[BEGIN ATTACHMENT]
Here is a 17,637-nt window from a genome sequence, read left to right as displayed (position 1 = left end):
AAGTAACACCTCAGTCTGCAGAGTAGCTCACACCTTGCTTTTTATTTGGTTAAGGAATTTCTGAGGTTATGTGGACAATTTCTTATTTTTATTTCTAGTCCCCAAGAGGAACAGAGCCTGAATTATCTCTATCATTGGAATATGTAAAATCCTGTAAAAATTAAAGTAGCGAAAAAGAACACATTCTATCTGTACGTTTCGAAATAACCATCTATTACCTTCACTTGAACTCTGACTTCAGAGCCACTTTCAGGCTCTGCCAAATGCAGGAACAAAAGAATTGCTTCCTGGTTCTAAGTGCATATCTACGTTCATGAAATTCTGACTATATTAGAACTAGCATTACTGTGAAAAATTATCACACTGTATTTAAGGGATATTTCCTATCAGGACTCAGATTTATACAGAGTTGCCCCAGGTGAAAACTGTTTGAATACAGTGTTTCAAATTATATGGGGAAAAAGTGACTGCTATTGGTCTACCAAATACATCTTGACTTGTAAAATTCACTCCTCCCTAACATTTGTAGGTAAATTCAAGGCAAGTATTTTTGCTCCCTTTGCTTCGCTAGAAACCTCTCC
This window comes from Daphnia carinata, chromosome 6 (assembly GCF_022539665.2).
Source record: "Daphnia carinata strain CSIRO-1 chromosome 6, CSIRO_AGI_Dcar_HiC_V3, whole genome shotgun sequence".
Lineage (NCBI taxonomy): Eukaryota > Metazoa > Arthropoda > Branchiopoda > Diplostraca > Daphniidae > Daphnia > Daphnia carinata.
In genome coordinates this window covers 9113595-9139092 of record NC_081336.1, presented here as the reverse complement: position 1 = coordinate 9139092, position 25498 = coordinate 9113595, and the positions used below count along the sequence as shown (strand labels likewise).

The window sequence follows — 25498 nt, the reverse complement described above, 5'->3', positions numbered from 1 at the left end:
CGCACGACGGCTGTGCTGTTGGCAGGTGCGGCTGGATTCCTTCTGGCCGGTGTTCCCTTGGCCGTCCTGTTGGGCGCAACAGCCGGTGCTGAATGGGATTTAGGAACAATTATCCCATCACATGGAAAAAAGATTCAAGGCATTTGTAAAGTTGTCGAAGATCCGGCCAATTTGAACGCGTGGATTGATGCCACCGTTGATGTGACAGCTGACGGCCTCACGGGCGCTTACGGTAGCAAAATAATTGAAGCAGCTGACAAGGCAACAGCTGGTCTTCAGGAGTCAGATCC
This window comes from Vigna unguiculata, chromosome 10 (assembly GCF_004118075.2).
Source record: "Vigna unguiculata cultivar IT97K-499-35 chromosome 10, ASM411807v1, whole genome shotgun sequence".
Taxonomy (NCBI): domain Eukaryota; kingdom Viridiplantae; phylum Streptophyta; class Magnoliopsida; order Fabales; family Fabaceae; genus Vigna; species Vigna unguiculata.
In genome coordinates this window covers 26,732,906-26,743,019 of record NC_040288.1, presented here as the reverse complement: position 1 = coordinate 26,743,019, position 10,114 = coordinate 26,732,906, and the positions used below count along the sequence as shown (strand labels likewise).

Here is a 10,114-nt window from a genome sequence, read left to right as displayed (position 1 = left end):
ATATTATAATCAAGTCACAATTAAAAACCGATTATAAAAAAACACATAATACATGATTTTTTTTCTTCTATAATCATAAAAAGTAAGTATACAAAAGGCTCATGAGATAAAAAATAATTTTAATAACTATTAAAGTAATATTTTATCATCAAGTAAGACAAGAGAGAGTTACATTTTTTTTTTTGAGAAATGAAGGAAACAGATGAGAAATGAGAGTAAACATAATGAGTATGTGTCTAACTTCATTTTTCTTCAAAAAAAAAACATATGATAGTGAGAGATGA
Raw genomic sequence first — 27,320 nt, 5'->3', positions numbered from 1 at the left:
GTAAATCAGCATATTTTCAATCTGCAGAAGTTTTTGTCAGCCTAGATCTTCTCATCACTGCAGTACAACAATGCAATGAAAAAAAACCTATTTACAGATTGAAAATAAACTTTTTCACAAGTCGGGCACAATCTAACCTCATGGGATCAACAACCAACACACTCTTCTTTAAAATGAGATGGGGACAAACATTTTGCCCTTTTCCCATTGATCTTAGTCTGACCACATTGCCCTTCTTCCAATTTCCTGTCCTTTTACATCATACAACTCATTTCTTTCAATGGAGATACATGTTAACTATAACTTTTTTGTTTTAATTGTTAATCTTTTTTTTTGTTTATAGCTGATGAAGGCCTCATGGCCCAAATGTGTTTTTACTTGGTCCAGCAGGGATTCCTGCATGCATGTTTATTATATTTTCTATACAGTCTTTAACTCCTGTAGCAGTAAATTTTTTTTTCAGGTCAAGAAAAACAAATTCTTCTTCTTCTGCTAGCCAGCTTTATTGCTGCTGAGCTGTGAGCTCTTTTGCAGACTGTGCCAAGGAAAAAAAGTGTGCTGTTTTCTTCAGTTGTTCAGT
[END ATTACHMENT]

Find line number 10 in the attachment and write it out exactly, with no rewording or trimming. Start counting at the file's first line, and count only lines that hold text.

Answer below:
Source record: "Vigna unguiculata cultivar IT97K-499-35 chromosome 10, ASM411807v1, whole genome shotgun sequence".